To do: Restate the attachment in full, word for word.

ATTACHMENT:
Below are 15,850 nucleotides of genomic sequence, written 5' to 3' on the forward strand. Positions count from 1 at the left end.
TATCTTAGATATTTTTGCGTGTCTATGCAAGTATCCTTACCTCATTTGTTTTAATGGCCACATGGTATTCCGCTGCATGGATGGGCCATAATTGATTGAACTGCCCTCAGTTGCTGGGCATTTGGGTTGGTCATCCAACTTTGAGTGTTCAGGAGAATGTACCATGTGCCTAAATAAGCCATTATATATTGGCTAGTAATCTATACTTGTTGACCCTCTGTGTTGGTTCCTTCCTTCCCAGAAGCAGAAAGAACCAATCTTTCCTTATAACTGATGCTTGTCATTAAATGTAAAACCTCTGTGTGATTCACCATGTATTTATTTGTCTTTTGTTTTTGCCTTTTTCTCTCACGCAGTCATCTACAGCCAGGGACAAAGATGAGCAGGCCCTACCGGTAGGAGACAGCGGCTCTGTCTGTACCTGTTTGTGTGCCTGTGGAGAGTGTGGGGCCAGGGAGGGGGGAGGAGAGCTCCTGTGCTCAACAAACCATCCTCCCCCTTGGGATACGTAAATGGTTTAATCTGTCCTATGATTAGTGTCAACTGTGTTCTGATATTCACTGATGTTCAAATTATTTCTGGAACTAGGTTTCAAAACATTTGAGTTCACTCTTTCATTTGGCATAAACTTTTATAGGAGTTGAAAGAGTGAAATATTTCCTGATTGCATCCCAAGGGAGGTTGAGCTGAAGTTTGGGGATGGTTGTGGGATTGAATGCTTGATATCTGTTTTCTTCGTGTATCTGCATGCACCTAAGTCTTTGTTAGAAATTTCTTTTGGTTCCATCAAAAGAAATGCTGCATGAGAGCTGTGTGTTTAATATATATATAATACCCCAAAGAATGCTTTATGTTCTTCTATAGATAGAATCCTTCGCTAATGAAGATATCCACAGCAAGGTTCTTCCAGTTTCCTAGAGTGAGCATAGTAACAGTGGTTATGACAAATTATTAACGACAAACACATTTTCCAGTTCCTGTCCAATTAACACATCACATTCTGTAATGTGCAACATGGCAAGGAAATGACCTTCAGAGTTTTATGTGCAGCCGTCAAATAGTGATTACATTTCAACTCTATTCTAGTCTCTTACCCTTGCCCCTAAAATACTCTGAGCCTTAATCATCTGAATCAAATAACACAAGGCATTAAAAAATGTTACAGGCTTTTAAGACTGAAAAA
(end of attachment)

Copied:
Below are 15,850 nucleotides of genomic sequence, written 5' to 3' on the forward strand. Positions count from 1 at the left end.
TATCTTAGATATTTTTGCGTGTCTATGCAAGTATCCTTACCTCATTTGTTTTAATGGCCACATGGTATTCCGCTGCATGGATGGGCCATAATTGATTGAACTGCCCTCAGTTGCTGGGCATTTGGGTTGGTCATCCAACTTTGAGTGTTCAGGAGAATGTACCATGTGCCTAAATAAGCCATTATATATTGGCTAGTAATCTATACTTGTTGACCCTCTGTGTTGGTTCCTTCCTTCCCAGAAGCAGAAAGAACCAATCTTTCCTTATAACTGATGCTTGTCATTAAATGTAAAACCTCTGTGTGATTCACCATGTATTTATTTGTCTTTTGTTTTTGCCTTTTTCTCTCACGCAGTCATCTACAGCCAGGGACAAAGATGAGCAGGCCCTACCGGTAGGAGACAGCGGCTCTGTCTGTACCTGTTTGTGTGCCTGTGGAGAGTGTGGGGCCAGGGAGGGGGGAGGAGAGCTCCTGTGCTCAACAAACCATCCTCCCCCTTGGGATACGTAAATGGTTTAATCTGTCCTATGATTAGTGTCAACTGTGTTCTGATATTCACTGATGTTCAAATTATTTCTGGAACTAGGTTTCAAAACATTTGAGTTCACTCTTTCATTTGGCATAAACTTTTATAGGAGTTGAAAGAGTGAAATATTTCCTGATTGCATCCCAAGGGAGGTTGAGCTGAAGTTTGGGGATGGTTGTGGGATTGAATGCTTGATATCTGTTTTCTTCGTGTATCTGCATGCACCTAAGTCTTTGTTAGAAATTTCTTTTGGTTCCATCAAAAGAAATGCTGCATGAGAGCTGTGTGTTTAATATATATATAATACCCCAAAGAATGCTTTATGTTCTTCTATAGATAGAATCCTTCGCTAATGAAGATATCCACAGCAAGGTTCTTCCAGTTTCCTAGAGTGAGCATAGTAACAGTGGTTATGACAAATTATTAACGACAAACACATTTTCCAGTTCCTGTCCAATTAACACATCACATTCTGTAATGTGCAACATGGCAAGGAAATGACCTTCAGAGTTTTATGTGCAGCCGTCAAATAGTGATTACATTTCAACTCTATTCTAGTCTCTTACCCTTGCCCCTAAAATACTCTGAGCCTTAATCATCTGAATCAAATAACACAAGGCATTAAAAAATGTTACAGGCTTTTAAGACTGAAAAA